Nicene and Post-Nicene Fathers: Series I/Volume I/Confessions/Book VIII/Chapter 1
Chapter I.—He, Now Given to Divine Things, and Yet Entangled by the Lusts of Love, Consults Simplicianus in Reference to the Renewing of His Mind.
1. O My God, let me with gratitude remember and confess unto Thee Thy mercies bestowed upon me. Let my bones be steeped in Thy love, and let them say, Who is like unto Thee, O Lord? “Thou hast loosed my bonds, I will offer unto Thee the sacrifice of thanksgiving.” And how Thou hast loosed them I will declare; and all who worship Thee when they hear these things shall say: “Blessed be the Lord in heaven and earth, great and wonderful is His name.” Thy words had stuck fast into my breast, and I was hedged round about by Thee on every side. Of Thy eternal life I was now certain, although I had seen it “through a glass darkly.” Yet I no longer doubted that there was an incorruptible substance, from which was derived all other substance; nor did I now desire to be more certain of Thee, but more stedfast in Thee. As for my temporal life, all things were uncertain, and my heart had to be purged from the old leaven. The “Way,” the Saviour Himself, was pleasant unto me, but as yet I disliked to pass through its straightness. And Thou didst put into my mind, and it seemed good in my eyes, to go unto Simplicianus, who appeared to me a faithful servant of Thine, and Thy grace shone in him. I had also heard that from his very youth he had lived most devoted to Thee. Now he had grown into years, and by reason of so great age, passed in such zealous following of Thy ways, he appeared to me likely to have gained much experience; and so in truth he had. Out of which experience I desired him to tell me (setting before him my griefs) which would be the most fitting way for one afflicted as I was to walk in Thy way.
2. For the Church I saw to be full, and one went this way, and another that. But it was displeasing to me that I led a secular life; yea, now that my passions had ceased to excite me as of old with hopes of honour and wealth, a very grievous burden it was to undergo so great a servitude. For, compared with Thy sweetness, and the beauty of Thy house, which I loved, those things delighted me no longer. But still very tenaciously was I held by the love of women; nor did the apostle forbid me to marry, although he exhorted me to something better, especially wishing that all men were as he himself was. But I, being weak, made choice of the more agreeable place, and because of this alone was tossed up and down in all beside, faint and languishing with withering cares, because in other matters I was compelled, though unwilling, to agree to a married life, to which I was given up and enthralled. I had heard from the mouth of truth that “there be eunuchs, which have made themselves eunuchs for the kingdom of heaven’s sake;” but, saith He, “he that is able to receive it, let him receive it.” Vain, assuredly, are all men in whom the knowledge of God is not, and who could not, out of the good things which are seen, find out Him who is good. But I was no longer in that vanity; I had surmounted it, and by the united testimony of Thy whole creation had found Thee, our Creator, and Thy Word, God with Thee, and together with Thee and the Holy Ghost one God, by whom Thou createdst all things. There is yet another kind of impious men, who “when they knew God, they glorified Him not as God, neither were thankful.” Into this also had I fallen; but Thy right hand held me up, and bore me away, and Thou placedst me where I might recover. For Thou hast said unto man, “Behold, the fear of the Lord, that is wisdom;” and desire not to seem wise, because, “Professing themselves to be wise, they became fools.” But I had now found the goodly pearl, which, selling all that I had, I ought to have bought; and I hesitated.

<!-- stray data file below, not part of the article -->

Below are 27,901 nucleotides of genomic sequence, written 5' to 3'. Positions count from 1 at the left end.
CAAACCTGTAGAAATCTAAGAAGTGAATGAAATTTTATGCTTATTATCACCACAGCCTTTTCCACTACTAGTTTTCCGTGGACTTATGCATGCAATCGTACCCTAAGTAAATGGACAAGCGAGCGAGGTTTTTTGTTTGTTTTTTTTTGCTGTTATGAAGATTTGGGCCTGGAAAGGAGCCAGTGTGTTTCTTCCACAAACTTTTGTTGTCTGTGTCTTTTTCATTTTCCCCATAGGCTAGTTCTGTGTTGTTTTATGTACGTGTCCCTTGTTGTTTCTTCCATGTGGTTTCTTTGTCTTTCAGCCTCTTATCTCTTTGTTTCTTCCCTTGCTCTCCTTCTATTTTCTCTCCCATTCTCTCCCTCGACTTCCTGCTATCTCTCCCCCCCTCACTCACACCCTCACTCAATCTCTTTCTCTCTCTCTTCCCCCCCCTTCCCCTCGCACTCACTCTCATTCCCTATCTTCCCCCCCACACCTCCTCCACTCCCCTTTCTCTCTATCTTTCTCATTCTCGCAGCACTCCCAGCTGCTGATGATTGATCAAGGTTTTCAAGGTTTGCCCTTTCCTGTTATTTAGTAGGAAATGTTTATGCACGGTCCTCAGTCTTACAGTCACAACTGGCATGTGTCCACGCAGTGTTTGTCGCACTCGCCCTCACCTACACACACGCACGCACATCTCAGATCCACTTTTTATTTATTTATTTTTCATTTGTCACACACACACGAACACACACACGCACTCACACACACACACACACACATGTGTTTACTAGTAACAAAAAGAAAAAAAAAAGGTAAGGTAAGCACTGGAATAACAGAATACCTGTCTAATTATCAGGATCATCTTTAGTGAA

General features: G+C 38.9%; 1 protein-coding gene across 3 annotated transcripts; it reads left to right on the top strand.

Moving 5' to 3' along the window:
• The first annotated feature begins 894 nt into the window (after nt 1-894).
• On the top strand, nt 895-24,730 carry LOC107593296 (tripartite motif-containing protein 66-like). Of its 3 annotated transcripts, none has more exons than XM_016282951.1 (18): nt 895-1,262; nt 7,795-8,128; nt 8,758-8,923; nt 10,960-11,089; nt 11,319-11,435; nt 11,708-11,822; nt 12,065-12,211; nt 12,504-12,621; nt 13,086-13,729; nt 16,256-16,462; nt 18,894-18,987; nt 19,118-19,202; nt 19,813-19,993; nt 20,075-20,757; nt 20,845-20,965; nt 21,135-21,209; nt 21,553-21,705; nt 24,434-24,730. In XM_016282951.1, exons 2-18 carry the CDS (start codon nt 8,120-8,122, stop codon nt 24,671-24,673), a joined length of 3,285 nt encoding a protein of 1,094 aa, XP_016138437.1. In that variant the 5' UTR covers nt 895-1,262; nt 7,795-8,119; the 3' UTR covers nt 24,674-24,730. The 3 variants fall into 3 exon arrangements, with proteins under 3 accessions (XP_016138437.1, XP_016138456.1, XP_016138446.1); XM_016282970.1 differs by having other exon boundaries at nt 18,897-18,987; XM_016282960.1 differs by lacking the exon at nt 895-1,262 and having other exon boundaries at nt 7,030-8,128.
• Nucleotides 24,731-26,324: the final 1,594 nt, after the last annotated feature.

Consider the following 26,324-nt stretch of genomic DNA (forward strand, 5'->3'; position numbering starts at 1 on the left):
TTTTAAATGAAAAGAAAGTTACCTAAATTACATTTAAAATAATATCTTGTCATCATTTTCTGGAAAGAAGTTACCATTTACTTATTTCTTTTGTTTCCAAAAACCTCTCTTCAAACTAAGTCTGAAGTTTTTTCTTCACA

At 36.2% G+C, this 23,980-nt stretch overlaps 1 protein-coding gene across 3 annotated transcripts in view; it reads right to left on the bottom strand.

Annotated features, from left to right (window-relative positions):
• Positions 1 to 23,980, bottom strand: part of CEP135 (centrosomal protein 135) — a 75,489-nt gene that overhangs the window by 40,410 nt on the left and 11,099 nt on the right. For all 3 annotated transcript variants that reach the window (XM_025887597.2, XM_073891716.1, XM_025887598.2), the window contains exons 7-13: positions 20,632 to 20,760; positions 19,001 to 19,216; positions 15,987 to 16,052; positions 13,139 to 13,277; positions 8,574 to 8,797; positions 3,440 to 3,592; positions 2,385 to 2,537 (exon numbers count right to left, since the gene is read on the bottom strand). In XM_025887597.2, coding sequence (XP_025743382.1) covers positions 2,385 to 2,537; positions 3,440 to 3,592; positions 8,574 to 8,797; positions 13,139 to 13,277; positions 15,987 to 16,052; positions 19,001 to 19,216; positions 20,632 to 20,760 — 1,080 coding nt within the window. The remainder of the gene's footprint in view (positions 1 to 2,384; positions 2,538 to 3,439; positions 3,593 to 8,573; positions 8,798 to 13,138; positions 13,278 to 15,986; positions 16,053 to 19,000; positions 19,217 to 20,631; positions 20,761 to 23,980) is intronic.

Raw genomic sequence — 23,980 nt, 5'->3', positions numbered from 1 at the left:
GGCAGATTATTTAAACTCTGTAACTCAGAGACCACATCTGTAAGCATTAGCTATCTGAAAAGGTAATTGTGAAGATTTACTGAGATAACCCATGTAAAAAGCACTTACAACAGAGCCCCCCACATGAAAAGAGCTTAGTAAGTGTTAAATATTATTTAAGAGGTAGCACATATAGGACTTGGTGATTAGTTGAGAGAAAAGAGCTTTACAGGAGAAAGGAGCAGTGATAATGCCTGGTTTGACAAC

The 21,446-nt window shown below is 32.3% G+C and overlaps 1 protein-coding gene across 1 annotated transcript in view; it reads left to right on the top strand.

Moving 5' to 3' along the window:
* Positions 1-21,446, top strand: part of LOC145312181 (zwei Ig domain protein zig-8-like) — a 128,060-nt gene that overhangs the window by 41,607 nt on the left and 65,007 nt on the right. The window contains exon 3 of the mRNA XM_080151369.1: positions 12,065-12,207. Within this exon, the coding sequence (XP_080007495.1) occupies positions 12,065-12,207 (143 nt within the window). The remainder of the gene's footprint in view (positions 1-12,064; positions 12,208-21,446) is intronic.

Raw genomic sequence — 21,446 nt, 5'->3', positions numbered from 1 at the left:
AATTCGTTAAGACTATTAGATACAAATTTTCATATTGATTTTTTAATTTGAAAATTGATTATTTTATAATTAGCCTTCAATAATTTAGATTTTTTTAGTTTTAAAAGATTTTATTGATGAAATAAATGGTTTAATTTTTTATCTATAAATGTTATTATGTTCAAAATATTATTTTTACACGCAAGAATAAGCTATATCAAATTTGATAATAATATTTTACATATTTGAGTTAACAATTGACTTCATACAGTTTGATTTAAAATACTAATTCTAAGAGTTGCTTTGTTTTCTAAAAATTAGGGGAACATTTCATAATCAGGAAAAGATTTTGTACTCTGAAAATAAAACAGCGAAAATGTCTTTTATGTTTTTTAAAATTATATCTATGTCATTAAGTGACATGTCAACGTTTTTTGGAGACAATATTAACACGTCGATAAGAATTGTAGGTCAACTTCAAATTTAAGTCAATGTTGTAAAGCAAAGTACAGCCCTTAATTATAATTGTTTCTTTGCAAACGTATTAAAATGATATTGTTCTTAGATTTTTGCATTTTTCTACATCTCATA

- Ps. xxxv. 10.
- Ps. cxvi. 16, 17.
- Job. i. 10.
- 1 Cor. xiii. 12.
- 1 Cor. v. 7.
- John xiv. 6.
- “Simplicianus ‘became a successor of the most blessed Ambrose, Bishop of the Church of Milan’ (Aug. Retract. ii. 1). To him St. Augustin wrote two books, De Diversis Quæstionibus (Op. t. vi. p. 82 sq.), and calls him ‘father’ (ibid.), speaks of his ‘fatherly affections from his most benevolent heart, not recent or sudden, but tried and known’ (Ep. 37), requests his ‘remarks and corrections of any books of his which might chance to fall into his holy hands’ (ibid.) St. Ambrose mentions his ‘having traversed the whole world, for the sake of the faith, and of acquiring divine knowledge, and having given the whole period of this life to holy reading, night and day: that he had an acute mind, whereby he took in intellectual studies, and was in the habit of proving how far the books of philosophy were gone astray from the truth,’ Ep. 65, sec 5, p. 1052, ed. Ben. See also Tillemont, H. E. t. 10, Art. ‘S. Simplicien.’”—E. B. P.
- Ps. xxvi. 8.
- 1 Cor. vii. 7.
- Matt. xix. 12.
- Wisd. xiii. 1.
- See iv. sec, 18, and note, above.
- “And the Holy Ghost.” These words, though in the text of the Benedictine edition are not, as the editors point out, found in the majority of the best mss.
- Rom. i. 21.
- Ps. xviii. 35.
- Job xxviii. 28.
- Prov. iii. 7.
- Rom. i. 22.
- In his Quæst. ex. Matt. 13, likewise, Augustin compares Christ to the pearl of great price, who is in every way able to satisfy the cravings of man.
- Matt. xiii. 46.